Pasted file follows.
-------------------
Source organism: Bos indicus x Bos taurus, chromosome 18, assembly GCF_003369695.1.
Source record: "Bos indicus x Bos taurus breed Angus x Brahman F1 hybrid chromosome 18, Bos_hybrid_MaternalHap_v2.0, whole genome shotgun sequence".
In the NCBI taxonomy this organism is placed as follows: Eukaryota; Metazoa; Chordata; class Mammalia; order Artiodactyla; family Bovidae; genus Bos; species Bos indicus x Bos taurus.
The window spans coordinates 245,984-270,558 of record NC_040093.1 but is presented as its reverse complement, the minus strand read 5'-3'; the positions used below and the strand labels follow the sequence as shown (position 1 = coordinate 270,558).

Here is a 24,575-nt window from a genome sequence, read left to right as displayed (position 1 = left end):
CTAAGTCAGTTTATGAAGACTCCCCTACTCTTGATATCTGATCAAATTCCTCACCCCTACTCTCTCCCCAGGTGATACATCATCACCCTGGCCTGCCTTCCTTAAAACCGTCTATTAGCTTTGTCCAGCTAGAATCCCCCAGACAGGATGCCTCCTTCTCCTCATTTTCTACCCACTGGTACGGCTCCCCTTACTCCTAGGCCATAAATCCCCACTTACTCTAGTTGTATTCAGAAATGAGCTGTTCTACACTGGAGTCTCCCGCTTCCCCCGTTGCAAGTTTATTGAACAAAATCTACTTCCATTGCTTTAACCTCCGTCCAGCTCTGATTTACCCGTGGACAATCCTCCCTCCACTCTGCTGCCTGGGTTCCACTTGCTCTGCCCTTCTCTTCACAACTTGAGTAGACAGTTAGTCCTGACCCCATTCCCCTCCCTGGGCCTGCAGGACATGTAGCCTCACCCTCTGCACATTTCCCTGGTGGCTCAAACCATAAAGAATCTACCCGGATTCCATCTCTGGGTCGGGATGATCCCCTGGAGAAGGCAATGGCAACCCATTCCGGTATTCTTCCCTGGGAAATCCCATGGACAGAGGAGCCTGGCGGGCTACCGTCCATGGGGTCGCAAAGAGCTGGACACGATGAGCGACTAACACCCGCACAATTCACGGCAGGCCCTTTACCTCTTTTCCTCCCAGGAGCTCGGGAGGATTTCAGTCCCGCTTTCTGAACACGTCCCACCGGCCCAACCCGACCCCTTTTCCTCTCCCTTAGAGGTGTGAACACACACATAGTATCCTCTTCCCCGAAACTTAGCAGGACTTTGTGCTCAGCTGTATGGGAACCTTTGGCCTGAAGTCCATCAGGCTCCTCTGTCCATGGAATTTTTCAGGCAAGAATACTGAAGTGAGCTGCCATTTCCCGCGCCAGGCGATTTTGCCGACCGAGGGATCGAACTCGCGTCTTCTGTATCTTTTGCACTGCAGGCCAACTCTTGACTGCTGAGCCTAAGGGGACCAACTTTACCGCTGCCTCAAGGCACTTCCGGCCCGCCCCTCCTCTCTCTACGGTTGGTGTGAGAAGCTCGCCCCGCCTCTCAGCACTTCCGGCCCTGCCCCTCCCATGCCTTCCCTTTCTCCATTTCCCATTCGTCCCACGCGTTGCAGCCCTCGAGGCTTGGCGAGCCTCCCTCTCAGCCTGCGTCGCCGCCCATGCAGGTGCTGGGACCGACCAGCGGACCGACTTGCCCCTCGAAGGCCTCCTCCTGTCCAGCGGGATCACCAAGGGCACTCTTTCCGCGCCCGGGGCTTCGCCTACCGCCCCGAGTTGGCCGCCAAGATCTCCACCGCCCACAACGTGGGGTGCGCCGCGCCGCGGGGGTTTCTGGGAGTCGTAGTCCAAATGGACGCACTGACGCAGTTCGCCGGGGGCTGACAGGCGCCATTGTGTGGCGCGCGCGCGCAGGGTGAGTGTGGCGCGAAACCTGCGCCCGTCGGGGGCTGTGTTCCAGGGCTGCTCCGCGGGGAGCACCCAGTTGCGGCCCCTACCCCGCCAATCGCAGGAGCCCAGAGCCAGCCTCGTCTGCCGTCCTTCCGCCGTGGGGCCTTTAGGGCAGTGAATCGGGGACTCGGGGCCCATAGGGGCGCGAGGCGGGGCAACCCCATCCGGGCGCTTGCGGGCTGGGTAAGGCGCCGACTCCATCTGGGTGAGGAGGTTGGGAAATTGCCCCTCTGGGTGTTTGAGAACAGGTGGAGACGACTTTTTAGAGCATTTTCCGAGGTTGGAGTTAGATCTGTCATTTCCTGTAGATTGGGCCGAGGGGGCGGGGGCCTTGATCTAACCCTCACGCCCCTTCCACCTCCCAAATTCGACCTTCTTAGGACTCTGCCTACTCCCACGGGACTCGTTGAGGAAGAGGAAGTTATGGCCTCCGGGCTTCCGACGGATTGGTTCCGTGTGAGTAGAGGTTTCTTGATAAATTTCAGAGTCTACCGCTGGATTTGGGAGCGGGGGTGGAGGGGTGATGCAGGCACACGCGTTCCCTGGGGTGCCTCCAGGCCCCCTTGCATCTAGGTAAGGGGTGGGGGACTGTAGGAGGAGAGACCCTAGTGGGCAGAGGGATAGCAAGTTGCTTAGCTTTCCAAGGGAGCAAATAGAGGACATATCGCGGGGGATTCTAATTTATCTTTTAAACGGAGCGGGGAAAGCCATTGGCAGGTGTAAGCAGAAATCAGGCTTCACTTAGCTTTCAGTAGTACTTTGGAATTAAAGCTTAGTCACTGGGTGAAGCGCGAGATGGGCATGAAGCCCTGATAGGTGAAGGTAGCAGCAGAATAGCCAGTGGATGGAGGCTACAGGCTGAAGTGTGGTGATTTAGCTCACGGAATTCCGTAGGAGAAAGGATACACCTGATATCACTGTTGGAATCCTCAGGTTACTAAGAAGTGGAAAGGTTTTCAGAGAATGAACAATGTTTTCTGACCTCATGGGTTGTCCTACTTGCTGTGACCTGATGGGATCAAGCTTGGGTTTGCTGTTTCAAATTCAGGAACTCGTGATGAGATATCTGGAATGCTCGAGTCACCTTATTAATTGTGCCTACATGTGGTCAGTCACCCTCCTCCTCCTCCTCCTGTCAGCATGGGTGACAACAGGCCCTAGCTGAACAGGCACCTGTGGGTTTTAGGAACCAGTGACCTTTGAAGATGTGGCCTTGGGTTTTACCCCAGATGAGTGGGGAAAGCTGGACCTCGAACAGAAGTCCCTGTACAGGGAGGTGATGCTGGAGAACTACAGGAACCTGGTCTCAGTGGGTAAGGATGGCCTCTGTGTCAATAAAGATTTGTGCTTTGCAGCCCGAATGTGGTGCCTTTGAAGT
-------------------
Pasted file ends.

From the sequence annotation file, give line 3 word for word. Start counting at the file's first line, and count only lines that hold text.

In the NCBI taxonomy this organism is placed as follows: Eukaryota; Metazoa; Chordata; class Mammalia; order Artiodactyla; family Bovidae; genus Bos; species Bos indicus x Bos taurus.